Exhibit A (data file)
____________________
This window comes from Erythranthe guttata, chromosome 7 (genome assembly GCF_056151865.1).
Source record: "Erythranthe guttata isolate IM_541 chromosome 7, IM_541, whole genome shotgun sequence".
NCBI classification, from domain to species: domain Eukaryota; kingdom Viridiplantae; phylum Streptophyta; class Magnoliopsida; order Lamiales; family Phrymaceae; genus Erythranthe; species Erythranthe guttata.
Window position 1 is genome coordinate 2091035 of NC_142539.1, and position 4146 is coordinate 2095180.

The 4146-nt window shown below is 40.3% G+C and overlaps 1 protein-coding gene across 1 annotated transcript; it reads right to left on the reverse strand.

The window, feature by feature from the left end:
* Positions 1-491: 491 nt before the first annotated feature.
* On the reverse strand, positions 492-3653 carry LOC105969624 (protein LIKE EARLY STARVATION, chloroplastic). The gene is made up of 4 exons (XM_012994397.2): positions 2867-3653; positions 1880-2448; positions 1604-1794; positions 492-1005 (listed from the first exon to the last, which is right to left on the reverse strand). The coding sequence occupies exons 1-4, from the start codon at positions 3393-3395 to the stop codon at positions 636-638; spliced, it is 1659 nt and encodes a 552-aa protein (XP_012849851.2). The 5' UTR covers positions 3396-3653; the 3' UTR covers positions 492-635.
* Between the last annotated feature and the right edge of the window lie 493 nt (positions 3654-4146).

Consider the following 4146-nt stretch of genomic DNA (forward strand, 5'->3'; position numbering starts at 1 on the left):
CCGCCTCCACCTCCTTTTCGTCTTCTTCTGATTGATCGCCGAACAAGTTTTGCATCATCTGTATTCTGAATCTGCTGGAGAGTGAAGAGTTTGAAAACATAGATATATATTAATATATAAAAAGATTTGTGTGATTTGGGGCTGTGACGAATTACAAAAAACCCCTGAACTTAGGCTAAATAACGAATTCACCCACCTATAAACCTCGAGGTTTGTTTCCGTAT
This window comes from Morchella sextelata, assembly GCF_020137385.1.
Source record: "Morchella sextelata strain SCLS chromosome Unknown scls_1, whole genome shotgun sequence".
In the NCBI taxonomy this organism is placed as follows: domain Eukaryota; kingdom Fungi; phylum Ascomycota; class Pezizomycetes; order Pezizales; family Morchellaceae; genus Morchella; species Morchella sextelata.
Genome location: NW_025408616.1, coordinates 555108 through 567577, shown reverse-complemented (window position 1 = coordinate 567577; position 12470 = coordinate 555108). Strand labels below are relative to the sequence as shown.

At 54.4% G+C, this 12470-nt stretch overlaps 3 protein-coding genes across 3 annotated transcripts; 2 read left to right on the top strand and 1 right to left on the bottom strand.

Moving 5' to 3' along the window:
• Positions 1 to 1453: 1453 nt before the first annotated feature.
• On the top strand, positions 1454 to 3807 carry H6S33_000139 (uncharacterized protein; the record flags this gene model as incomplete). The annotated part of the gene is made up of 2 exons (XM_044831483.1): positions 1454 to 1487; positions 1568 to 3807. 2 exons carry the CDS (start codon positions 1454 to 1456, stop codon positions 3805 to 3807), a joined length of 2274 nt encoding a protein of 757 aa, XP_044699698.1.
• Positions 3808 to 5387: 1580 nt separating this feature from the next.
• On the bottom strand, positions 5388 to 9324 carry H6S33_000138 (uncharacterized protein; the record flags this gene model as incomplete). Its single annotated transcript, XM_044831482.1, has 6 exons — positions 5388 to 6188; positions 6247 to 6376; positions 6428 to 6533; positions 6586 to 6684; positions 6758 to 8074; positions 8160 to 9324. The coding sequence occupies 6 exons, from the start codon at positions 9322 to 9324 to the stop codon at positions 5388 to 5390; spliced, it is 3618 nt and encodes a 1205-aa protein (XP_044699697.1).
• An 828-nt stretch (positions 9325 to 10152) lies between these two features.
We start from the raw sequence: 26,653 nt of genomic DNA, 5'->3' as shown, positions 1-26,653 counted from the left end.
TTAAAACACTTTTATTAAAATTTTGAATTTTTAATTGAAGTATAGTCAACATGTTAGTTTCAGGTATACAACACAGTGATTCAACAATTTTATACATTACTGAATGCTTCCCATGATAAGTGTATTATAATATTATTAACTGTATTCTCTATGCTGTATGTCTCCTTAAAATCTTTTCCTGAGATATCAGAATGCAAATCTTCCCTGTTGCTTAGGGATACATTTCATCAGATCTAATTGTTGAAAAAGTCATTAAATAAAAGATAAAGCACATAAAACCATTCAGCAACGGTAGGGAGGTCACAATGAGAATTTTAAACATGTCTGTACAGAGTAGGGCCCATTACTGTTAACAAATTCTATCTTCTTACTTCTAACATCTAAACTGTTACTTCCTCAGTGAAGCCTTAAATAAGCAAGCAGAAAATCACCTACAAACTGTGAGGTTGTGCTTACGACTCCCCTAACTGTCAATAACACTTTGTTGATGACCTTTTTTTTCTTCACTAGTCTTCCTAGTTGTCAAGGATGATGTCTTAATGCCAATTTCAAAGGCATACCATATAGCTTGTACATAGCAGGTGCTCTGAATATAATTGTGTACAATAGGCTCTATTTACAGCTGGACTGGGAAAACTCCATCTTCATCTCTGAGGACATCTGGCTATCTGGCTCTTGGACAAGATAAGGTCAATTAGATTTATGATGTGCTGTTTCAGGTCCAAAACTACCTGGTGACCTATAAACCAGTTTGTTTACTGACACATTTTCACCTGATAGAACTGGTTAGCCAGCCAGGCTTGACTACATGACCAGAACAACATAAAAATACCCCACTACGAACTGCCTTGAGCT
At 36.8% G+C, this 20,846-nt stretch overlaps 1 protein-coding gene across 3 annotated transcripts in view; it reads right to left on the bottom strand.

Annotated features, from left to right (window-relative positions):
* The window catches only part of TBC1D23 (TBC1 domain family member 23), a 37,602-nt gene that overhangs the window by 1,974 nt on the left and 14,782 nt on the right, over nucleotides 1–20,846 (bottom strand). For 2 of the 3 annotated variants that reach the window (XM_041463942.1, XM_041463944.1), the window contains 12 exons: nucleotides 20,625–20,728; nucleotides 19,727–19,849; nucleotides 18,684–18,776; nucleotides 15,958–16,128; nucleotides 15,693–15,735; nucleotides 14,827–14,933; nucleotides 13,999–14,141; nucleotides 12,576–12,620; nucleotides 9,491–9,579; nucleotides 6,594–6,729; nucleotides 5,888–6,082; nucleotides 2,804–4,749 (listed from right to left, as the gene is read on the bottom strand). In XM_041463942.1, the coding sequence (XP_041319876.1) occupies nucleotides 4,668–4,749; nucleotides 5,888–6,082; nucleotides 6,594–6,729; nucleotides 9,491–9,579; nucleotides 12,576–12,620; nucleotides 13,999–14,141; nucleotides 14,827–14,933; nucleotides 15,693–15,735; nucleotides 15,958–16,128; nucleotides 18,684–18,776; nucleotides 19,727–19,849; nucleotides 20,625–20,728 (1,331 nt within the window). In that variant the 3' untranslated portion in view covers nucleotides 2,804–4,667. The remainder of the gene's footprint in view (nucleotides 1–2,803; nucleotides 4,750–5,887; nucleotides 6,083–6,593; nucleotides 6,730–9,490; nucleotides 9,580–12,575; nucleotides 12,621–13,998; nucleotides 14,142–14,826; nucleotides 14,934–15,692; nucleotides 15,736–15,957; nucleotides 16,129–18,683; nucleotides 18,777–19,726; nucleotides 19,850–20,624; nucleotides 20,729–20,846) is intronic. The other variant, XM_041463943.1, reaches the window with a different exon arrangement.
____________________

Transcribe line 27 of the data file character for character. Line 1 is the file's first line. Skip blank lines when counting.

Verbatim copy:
* The window catches only part of TBC1D23 (TBC1 domain family member 23), a 37,602-nt gene that overhangs the window by 1,974 nt on the left and 14,782 nt on the right, over nucleotides 1–20,846 (bottom strand). For 2 of the 3 annotated variants that reach the window (XM_041463942.1, XM_041463944.1), the window contains 12 exons: nucleotides 20,625–20,728; nucleotides 19,727–19,849; nucleotides 18,684–18,776; nucleotides 15,958–16,128; nucleotides 15,693–15,735; nucleotides 14,827–14,933; nucleotides 13,999–14,141; nucleotides 12,576–12,620; nucleotides 9,491–9,579; nucleotides 6,594–6,729; nucleotides 5,888–6,082; nucleotides 2,804–4,749 (listed from right to left, as the gene is read on the bottom strand). In XM_041463942.1, the coding sequence (XP_041319876.1) occupies nucleotides 4,668–4,749; nucleotides 5,888–6,082; nucleotides 6,594–6,729; nucleotides 9,491–9,579; nucleotides 12,576–12,620; nucleotides 13,999–14,141; nucleotides 14,827–14,933; nucleotides 15,693–15,735; nucleotides 15,958–16,128; nucleotides 18,684–18,776; nucleotides 19,727–19,849; nucleotides 20,625–20,728 (1,331 nt within the window). In that variant the 3' untranslated portion in view covers nucleotides 2,804–4,667. The remainder of the gene's footprint in view (nucleotides 1–2,803; nucleotides 4,750–5,887; nucleotides 6,083–6,593; nucleotides 6,730–9,490; nucleotides 9,580–12,575; nucleotides 12,621–13,998; nucleotides 14,142–14,826; nucleotides 14,934–15,692; nucleotides 15,736–15,957; nucleotides 16,129–18,683; nucleotides 18,777–19,726; nucleotides 19,850–20,624; nucleotides 20,729–20,846) is intronic. The other variant, XM_041463943.1, reaches the window with a different exon arrangement.